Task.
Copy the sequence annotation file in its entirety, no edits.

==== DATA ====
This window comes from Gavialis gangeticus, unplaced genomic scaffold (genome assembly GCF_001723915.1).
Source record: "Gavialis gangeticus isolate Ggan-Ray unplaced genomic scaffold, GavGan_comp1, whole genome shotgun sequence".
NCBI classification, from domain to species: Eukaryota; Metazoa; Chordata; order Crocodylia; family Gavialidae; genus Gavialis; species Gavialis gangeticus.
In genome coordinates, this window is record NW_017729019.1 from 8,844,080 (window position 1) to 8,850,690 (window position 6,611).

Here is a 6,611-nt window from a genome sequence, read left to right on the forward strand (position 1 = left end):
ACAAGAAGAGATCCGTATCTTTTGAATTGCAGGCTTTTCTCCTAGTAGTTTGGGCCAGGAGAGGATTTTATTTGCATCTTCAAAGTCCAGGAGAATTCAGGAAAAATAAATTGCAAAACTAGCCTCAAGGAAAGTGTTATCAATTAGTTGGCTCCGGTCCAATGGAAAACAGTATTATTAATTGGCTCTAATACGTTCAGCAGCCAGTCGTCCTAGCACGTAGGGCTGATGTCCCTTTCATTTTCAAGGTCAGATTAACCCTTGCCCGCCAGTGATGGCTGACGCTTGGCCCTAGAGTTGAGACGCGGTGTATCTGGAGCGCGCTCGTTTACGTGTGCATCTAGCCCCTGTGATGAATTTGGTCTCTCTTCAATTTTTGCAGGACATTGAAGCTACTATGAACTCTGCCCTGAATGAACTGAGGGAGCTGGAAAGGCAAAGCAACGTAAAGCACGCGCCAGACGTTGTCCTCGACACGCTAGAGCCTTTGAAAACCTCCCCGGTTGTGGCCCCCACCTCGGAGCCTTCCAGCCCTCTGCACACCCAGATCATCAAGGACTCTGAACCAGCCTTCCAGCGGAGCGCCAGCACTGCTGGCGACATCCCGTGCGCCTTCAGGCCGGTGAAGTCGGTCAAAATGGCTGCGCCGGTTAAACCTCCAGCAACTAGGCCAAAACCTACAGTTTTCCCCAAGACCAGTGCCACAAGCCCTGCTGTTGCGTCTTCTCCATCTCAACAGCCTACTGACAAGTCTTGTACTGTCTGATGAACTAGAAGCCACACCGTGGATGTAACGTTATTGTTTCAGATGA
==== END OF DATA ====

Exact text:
This window comes from Gavialis gangeticus, unplaced genomic scaffold (genome assembly GCF_001723915.1).
Source record: "Gavialis gangeticus isolate Ggan-Ray unplaced genomic scaffold, GavGan_comp1, whole genome shotgun sequence".
NCBI classification, from domain to species: Eukaryota; Metazoa; Chordata; order Crocodylia; family Gavialidae; genus Gavialis; species Gavialis gangeticus.
In genome coordinates, this window is record NW_017729019.1 from 8,844,080 (window position 1) to 8,850,690 (window position 6,611).

Here is a 6,611-nt window from a genome sequence, read left to right on the forward strand (position 1 = left end):
ACAAGAAGAGATCCGTATCTTTTGAATTGCAGGCTTTTCTCCTAGTAGTTTGGGCCAGGAGAGGATTTTATTTGCATCTTCAAAGTCCAGGAGAATTCAGGAAAAATAAATTGCAAAACTAGCCTCAAGGAAAGTGTTATCAATTAGTTGGCTCCGGTCCAATGGAAAACAGTATTATTAATTGGCTCTAATACGTTCAGCAGCCAGTCGTCCTAGCACGTAGGGCTGATGTCCCTTTCATTTTCAAGGTCAGATTAACCCTTGCCCGCCAGTGATGGCTGACGCTTGGCCCTAGAGTTGAGACGCGGTGTATCTGGAGCGCGCTCGTTTACGTGTGCATCTAGCCCCTGTGATGAATTTGGTCTCTCTTCAATTTTTGCAGGACATTGAAGCTACTATGAACTCTGCCCTGAATGAACTGAGGGAGCTGGAAAGGCAAAGCAACGTAAAGCACGCGCCAGACGTTGTCCTCGACACGCTAGAGCCTTTGAAAACCTCCCCGGTTGTGGCCCCCACCTCGGAGCCTTCCAGCCCTCTGCACACCCAGATCATCAAGGACTCTGAACCAGCCTTCCAGCGGAGCGCCAGCACTGCTGGCGACATCCCGTGCGCCTTCAGGCCGGTGAAGTCGGTCAAAATGGCTGCGCCGGTTAAACCTCCAGCAACTAGGCCAAAACCTACAGTTTTCCCCAAGACCAGTGCCACAAGCCCTGCTGTTGCGTCTTCTCCATCTCAACAGCCTACTGACAAGTCTTGTACTGTCTGATGAACTAGAAGCCACACCGTGGATGTAACGTTATTGTTTCAGATGA